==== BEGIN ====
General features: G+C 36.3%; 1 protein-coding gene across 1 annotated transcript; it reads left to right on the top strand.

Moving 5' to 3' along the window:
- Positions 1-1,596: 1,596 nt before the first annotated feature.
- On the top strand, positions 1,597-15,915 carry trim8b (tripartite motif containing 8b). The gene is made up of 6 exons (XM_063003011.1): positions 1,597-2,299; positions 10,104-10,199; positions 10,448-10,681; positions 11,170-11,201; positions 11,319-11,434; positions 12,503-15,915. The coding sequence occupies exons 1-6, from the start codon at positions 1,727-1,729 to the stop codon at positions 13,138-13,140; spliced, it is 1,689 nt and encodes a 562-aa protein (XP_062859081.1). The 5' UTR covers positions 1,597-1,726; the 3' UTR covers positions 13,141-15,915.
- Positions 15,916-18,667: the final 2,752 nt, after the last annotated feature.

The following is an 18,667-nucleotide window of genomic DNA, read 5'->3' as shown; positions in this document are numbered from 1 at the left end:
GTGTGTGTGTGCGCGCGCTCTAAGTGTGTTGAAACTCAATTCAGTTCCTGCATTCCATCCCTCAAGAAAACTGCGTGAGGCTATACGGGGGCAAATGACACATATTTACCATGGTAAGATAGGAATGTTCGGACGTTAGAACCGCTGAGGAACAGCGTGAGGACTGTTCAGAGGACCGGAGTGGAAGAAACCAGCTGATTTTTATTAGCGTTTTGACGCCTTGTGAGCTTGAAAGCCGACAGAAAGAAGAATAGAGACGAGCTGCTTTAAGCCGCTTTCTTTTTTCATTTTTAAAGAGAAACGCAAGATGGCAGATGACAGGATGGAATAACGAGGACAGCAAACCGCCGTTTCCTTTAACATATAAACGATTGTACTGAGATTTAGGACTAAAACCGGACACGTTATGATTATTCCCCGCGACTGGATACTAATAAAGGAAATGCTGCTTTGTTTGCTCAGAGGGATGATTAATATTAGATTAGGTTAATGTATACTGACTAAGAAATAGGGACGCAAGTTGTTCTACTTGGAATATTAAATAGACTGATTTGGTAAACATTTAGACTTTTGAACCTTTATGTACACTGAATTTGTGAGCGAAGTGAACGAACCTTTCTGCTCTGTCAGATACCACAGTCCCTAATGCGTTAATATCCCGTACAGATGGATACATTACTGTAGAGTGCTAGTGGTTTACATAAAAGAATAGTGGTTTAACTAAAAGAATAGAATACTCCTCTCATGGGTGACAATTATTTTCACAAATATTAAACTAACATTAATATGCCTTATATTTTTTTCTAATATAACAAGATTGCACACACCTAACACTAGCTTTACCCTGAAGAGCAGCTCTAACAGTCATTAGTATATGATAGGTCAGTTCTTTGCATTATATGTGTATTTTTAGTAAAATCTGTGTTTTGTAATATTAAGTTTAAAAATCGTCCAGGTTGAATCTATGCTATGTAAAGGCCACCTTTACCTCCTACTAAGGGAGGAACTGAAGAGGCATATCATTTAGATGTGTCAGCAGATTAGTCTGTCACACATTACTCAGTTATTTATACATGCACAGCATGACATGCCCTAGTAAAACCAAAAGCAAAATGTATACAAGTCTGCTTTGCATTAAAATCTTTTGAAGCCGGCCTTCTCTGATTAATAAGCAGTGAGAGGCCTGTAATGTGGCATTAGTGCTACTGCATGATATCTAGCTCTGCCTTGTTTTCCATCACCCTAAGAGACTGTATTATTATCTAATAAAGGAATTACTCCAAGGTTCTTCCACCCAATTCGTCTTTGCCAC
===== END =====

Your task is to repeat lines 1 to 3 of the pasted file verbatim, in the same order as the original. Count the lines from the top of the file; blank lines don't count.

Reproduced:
General features: G+C 36.3%; 1 protein-coding gene across 1 annotated transcript; it reads left to right on the top strand.

Moving 5' to 3' along the window:
- Positions 1-1,596: 1,596 nt before the first annotated feature.